Friday, November 20, is Transgender Day of Remembrance 2020, or, as some people have started calling it, the Transgender Day of Resilience. It marks a time to commemorate those killed as a result of anti-transgender hatred or prejudice.
A report by LGBTQ advocacy group Human Rights Campaign (HRC) Foundation notes that at least 37 transgender and gender-nonconforming people were killed in 2020, the highest number since HRC began tracking such data in 2013.
At least 37 transgender or gender non-conforming people have been killed this year, making 2020 the most deadly year on record. This #TransDayOfRemembrance, we must honor their lives by taking action to end this epidemic of violence. https://t.co/b9CFMBEk43 pic.twitter.com/Nf0umw0Lda— Human Rights Campaign (@HRC) November 20, 2020
“Divisive and dehumanizing rhetoric from anti-equality political leaders has contributed to the toxic mix of racism, sexism and transphobia that drives this horrific violence,” said HRC president Alphonso David in a press release announcing the report.
“It’s on all of us,” David continued, ”to fight for change at every level and take action to support trans and gender non-conforming people. We must work to dismantle the stigma that so many in the trans and gender-nonconforming community face and bring this violence to an end.”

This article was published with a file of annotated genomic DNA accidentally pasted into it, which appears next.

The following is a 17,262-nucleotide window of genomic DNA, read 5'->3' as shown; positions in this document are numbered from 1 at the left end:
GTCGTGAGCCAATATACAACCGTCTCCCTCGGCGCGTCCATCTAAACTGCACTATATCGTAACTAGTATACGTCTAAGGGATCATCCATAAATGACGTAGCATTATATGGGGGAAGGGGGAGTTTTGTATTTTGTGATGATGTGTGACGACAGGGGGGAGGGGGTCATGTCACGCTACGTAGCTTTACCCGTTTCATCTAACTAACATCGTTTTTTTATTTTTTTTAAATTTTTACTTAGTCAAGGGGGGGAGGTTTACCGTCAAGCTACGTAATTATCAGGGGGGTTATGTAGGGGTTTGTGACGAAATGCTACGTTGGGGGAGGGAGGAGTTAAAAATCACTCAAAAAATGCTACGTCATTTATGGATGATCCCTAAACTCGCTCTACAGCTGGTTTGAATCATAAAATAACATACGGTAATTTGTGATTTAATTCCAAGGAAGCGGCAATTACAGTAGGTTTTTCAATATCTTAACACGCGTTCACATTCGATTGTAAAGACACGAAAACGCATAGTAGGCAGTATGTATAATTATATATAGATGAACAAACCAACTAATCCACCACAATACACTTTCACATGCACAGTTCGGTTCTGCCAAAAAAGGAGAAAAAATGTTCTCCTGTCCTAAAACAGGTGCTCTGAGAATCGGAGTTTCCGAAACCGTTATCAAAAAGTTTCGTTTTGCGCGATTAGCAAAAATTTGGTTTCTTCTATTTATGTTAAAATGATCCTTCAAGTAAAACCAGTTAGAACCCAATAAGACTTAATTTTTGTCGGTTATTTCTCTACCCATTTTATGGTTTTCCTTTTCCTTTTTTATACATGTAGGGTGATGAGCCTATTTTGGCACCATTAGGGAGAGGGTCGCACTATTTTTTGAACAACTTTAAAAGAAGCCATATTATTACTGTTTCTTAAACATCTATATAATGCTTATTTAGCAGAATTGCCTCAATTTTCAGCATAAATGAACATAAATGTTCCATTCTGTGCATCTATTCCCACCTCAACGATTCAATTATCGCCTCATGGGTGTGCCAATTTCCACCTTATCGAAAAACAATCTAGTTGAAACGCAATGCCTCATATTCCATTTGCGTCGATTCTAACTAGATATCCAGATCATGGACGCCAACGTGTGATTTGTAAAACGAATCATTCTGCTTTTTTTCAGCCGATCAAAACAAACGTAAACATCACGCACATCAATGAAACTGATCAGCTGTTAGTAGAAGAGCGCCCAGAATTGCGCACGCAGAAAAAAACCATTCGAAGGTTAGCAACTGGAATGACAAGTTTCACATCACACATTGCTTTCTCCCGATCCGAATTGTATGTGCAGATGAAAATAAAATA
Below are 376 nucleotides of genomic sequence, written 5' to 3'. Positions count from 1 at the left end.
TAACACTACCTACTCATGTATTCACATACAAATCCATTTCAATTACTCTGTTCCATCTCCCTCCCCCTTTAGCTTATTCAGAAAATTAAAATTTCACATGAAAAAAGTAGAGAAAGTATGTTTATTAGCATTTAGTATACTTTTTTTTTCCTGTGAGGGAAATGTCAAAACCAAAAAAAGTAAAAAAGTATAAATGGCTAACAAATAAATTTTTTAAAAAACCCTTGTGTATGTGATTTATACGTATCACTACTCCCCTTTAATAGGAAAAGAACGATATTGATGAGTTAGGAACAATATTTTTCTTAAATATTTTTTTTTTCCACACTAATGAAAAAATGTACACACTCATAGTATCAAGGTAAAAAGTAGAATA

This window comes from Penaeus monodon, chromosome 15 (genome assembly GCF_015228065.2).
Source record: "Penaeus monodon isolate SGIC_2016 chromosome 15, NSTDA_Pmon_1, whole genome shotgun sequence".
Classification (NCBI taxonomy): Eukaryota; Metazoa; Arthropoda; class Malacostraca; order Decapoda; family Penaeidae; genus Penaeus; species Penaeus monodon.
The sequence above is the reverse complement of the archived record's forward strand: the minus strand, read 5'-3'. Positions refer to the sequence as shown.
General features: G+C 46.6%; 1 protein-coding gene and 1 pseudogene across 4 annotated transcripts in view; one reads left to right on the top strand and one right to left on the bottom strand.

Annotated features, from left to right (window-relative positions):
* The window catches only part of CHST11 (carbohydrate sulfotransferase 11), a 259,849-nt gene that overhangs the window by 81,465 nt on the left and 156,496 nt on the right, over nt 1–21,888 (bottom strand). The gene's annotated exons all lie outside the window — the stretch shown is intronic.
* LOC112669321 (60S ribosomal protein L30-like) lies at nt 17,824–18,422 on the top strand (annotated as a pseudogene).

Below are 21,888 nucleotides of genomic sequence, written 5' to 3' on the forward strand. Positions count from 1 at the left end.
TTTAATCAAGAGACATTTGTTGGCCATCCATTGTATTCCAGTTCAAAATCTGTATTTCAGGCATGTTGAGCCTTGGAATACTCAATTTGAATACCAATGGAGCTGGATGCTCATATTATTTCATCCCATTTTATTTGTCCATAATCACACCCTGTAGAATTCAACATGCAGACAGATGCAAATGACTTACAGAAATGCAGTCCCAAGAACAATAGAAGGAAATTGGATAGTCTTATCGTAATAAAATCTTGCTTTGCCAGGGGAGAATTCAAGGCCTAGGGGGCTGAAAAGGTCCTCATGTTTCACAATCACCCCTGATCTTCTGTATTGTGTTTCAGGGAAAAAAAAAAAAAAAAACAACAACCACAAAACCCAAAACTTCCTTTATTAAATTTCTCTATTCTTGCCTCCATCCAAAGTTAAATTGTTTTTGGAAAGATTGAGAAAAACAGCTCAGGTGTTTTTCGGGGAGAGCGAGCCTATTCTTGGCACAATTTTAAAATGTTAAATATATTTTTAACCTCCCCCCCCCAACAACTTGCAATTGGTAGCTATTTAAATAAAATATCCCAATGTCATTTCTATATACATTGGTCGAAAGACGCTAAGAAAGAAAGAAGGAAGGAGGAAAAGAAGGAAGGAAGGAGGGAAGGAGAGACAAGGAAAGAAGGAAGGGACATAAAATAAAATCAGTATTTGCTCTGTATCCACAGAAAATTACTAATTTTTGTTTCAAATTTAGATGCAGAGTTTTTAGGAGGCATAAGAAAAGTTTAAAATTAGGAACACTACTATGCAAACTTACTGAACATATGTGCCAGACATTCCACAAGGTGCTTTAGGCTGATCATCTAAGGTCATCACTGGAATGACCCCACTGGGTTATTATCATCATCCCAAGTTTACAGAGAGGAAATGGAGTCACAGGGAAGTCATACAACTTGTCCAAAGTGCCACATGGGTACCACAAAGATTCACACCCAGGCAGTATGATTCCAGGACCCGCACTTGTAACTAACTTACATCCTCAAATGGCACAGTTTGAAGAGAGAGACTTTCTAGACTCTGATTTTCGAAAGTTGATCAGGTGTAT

During Transgender Awareness Week, we cannot forget the undue violence that trans people face. Hate crimes against trans people are at an all time high.Posted by AIDS United on Thursday, November 19, 2020
You can learn more about the report, titled “An Epidemic of Violence,” and download it here. In its coverage of the report, NBC News spotlighted the recent murder of Felycya Harris, who was shot last month in Augusta, Georgia.
Released to coincide with the Transgender Day of Remembrance, the Southern LGBTQ Health Initiative has produced a report titled “The Health Experiences of Black Transgender Southerners.” The report is based on the responses of the 131 people who participated in the Southern LGBTQ Health Survey, which queried respondents about their mental health, high rates of HIV and their struggles accessing health care.
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Transgender people—notably, Black and Latina trans women—also experience disproportionately high rates of HIV. To raise awareness of the issue, National Transgender HIV Testing Day is observed every April 18.
The Centers for Disease Control and Prevention recently analyzed data to better assess HIV rates among the transgender community. According to the report:
“The [findings] confirmed that transgender women and men are disproportionately affected by HIV. Laboratory-confirmed HIV prevalence was 14.1% for transgender women, 3.2% for transgender men, and 9.2% for transgender people overall. By comparison, estimated HIV prevalence for U.S. adults overall is less than 0.5%.
“The analysis also showed that transgender women of color are at particularly high risk. Mean HIV prevalence was 44.2% among African-American transgender women and 25.8% among Hispanic/Latina transgender women, compared to 6.7% among white transgender women. Not enough data were available to examine HIV prevalence by race/ethnicity for transgender men.
“While the results of this analysis are useful, they should be interpreted with caution, in part because transgender people at high risk of HIV may have been overrepresented in the studies that comprised the review.”